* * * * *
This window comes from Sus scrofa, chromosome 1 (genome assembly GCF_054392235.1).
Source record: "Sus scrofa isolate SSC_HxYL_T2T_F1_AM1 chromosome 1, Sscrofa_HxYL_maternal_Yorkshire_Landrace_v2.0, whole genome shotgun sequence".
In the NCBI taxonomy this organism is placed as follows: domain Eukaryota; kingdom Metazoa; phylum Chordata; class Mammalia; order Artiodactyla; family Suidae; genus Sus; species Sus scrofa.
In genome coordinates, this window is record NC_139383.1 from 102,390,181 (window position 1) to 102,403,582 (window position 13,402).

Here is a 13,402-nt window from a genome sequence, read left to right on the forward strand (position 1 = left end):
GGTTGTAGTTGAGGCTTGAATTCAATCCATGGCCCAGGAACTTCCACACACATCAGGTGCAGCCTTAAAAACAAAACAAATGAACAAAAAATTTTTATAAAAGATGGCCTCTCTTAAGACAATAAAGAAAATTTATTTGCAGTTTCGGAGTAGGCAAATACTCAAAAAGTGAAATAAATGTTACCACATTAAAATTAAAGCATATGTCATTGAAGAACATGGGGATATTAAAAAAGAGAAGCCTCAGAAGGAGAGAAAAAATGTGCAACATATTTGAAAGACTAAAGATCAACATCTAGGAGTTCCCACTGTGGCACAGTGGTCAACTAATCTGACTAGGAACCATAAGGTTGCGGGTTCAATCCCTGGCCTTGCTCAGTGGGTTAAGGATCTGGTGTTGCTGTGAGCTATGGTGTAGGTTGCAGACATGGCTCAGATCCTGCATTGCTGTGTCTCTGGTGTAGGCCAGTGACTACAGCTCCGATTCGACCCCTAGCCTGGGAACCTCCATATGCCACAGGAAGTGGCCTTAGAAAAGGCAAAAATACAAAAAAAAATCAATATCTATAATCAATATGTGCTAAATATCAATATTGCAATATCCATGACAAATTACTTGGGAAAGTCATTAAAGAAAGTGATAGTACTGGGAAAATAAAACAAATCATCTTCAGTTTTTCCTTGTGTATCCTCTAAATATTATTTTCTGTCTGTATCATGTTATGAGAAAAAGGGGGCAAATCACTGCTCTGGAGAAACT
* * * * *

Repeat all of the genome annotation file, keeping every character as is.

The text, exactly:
This window comes from Sus scrofa, chromosome 1 (genome assembly GCF_054392235.1).
Source record: "Sus scrofa isolate SSC_HxYL_T2T_F1_AM1 chromosome 1, Sscrofa_HxYL_maternal_Yorkshire_Landrace_v2.0, whole genome shotgun sequence".
In the NCBI taxonomy this organism is placed as follows: domain Eukaryota; kingdom Metazoa; phylum Chordata; class Mammalia; order Artiodactyla; family Suidae; genus Sus; species Sus scrofa.
In genome coordinates, this window is record NC_139383.1 from 102,390,181 (window position 1) to 102,403,582 (window position 13,402).

Here is a 13,402-nt window from a genome sequence, read left to right on the forward strand (position 1 = left end):
GGTTGTAGTTGAGGCTTGAATTCAATCCATGGCCCAGGAACTTCCACACACATCAGGTGCAGCCTTAAAAACAAAACAAATGAACAAAAAATTTTTATAAAAGATGGCCTCTCTTAAGACAATAAAGAAAATTTATTTGCAGTTTCGGAGTAGGCAAATACTCAAAAAGTGAAATAAATGTTACCACATTAAAATTAAAGCATATGTCATTGAAGAACATGGGGATATTAAAAAAGAGAAGCCTCAGAAGGAGAGAAAAAATGTGCAACATATTTGAAAGACTAAAGATCAACATCTAGGAGTTCCCACTGTGGCACAGTGGTCAACTAATCTGACTAGGAACCATAAGGTTGCGGGTTCAATCCCTGGCCTTGCTCAGTGGGTTAAGGATCTGGTGTTGCTGTGAGCTATGGTGTAGGTTGCAGACATGGCTCAGATCCTGCATTGCTGTGTCTCTGGTGTAGGCCAGTGACTACAGCTCCGATTCGACCCCTAGCCTGGGAACCTCCATATGCCACAGGAAGTGGCCTTAGAAAAGGCAAAAATACAAAAAAAAATCAATATCTATAATCAATATGTGCTAAATATCAATATTGCAATATCCATGACAAATTACTTGGGAAAGTCATTAAAGAAAGTGATAGTACTGGGAAAATAAAACAAATCATCTTCAGTTTTTCCTTGTGTATCCTCTAAATATTATTTTCTGTCTGTATCATGTTATGAGAAAAAGGGGGCAAATCACTGCTCTGGAGAAACT